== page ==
Customer engagement (CE) is interactions among customers or between customer and an enterprise/company/brand. Traditionally engagement had been a relationship of one – many form, where an enterprise would communicate with many customers at the same time without any relevant information about customers. Channels for such engagement used to be – TV, Billboards, Newspapers, and Magazines etc.
With the advent of Internet, social media and more advanced technology tools, CE has been completely changed and got more contextual w.r.t customers. Enterprises are now analyzing big/fast data, monitoring each customer interaction to understand what/where/when their customers want and they are using this information in CE. In other words, marketing is moving from mass to contextual & transactional marketing.
Challenges: Marketers always faced various challenges to engage customers, some of them are-
– Who are our customers?
– What do we know about them, what they want?
– Customer’s requirements are dynamic and changing very fast.
– Too little and scattered information
John Wanamaker, father of modern marketing, described this problem using famous quote:
“Half the money I spend on advertising is wasted; the trouble is I don’t know which half.”
It’s because of these challenges, the traditional ‘Spray and Pray’ marketing doesn’t work. Now, every organization wants to acquire new customers while retaining old ones, increase their lifetime value and convert them in to loyal customers.
Real time fan manager – Event driven Marketing
Traditional marketing organizations typically start with content, and then leverage their customer relationship management (CRM) data to create customer profiles and segments at which that content is targeted. Yet CRM data may not tell the full story, since CRM systems only provide static snapshots of customer interactions after the fact and through historical reporting. These snapshots occur after the customer has become unhappy, after the customer has left the store or website, and after the customer has abandoned the shopping cart.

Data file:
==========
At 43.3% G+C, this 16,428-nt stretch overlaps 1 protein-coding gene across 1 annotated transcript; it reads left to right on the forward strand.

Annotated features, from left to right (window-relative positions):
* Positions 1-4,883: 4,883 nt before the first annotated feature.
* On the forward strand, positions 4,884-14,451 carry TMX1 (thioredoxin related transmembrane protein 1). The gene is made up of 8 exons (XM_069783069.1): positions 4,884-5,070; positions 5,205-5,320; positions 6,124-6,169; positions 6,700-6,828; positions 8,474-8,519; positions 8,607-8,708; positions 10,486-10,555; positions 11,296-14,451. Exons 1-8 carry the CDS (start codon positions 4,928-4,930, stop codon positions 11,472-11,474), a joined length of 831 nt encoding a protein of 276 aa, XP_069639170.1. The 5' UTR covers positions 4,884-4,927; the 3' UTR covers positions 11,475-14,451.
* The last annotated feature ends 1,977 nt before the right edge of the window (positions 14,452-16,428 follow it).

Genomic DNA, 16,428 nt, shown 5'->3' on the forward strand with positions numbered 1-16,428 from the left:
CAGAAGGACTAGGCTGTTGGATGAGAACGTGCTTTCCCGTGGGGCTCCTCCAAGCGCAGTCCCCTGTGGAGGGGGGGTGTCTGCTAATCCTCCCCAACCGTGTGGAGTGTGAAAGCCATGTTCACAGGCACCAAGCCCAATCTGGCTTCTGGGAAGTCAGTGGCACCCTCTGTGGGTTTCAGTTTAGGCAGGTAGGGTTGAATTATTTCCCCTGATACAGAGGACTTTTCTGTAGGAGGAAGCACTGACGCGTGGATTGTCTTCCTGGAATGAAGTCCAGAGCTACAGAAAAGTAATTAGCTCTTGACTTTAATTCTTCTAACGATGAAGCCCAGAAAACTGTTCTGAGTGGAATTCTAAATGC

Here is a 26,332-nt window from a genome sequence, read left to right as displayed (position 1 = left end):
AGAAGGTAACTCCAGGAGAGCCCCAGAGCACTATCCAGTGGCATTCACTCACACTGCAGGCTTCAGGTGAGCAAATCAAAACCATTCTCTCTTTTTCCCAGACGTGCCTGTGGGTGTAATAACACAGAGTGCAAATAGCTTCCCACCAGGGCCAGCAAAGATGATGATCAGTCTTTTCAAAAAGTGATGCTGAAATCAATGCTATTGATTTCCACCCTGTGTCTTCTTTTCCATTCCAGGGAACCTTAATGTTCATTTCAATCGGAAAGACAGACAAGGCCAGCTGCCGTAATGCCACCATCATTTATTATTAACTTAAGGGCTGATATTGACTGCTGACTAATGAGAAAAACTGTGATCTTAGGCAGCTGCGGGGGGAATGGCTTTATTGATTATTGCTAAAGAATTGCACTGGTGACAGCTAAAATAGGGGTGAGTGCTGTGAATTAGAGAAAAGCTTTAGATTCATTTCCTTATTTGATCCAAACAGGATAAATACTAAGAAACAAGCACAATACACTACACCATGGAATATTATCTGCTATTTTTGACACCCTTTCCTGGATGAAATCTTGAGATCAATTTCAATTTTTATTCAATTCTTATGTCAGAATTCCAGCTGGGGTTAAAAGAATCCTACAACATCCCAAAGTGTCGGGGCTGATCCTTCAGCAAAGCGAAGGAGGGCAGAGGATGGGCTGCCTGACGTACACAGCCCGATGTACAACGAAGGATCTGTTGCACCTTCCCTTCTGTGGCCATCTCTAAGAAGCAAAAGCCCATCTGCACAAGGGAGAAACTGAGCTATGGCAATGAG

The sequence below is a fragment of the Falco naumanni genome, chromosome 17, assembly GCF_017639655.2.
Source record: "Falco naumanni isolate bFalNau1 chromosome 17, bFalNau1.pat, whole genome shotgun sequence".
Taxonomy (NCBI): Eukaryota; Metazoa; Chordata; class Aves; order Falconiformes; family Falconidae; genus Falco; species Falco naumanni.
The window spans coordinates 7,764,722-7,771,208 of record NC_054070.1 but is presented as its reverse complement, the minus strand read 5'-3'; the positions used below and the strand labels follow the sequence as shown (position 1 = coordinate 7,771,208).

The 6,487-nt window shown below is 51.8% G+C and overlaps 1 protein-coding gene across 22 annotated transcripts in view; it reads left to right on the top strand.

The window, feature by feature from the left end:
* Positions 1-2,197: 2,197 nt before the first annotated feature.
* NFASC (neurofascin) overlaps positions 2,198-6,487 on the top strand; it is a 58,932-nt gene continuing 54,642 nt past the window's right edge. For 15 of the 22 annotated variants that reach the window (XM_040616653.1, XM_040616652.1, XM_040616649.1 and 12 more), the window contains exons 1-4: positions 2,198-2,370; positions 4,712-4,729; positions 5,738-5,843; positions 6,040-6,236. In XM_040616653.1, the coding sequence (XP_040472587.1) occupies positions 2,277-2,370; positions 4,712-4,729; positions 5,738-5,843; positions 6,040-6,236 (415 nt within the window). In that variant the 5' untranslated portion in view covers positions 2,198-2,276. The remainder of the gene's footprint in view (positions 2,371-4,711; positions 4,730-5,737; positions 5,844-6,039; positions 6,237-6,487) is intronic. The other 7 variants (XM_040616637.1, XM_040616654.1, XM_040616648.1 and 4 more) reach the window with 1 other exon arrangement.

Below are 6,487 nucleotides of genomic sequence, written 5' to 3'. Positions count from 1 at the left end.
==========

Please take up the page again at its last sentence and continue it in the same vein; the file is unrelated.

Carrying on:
Moreover, CRM’s 20th century database-driven architectures are not designed to handle data-in-motion, characterized by large volumes of data traveling at varying speeds across an increasing number of channels. The result of traditional marketing campaigns is a blanketing of a large segment of customers with generic offers in hopes that a small percentage (typically less than 2 percent) will respond.
In order to fully engage the customer, it is important to understand not only the customer’s profile, but also gain a 360 degree view of the customer’s interactions across all channels, both historical and in real time. To accomplish this, organizations must be able to positively affect a customer’s experience while the customer is still on the virtual or actual premise (website, mobile app, etc.) and still engaged.
For example, a customer in San Francisco City is walking past a store in 90-degree weather, and their transactional history suggests they’ve never bought sunscreen. They receive an offer delivered in real time to their mobile phone for a newly launched sunscreen lotion.
This is event-based marketing resulting in contextual offer driven by real time events and historical data. No amount of historical data could have prepared us to deliver as the situation above developed. That doesn’t mean historical data isn’t valuable, but when it’s combined with other factors in real-time, we have a context for knowing and rewarding customers that makes all the difference.
Architecture of Event driven Marketing platform
The above product-agnostic diagram represents, reference architecture of high-level components that comprise an agile, event driven, enterprise implementation of a Customer Engagement Framework.
There are four major components:
Inference Subsystem – It’s a purpose-built, self-service business user interface allows the business to define marketing rules that will affect customer experience and behavior through the use of nouns and verbs in compound conditional statements. These rules are executed by Rule execution engine.
Big Data Subsystem – That’s the big data area where new actionable insights are discovered and later converted in to marketing rules inside user interface.
Channel Subsystems – That’s where engagement with customers happens both inbound and outbound. Examples of these channels are: In- store, online, email etc.
Aggregation/Transformation Subsystems – These are enterprise level source systems, which can be integrated to define a common data model.
Latest posts by Ankit Goel (see all)
- The Power of Customer Engagement and Event Driven Marketing - June 25, 2015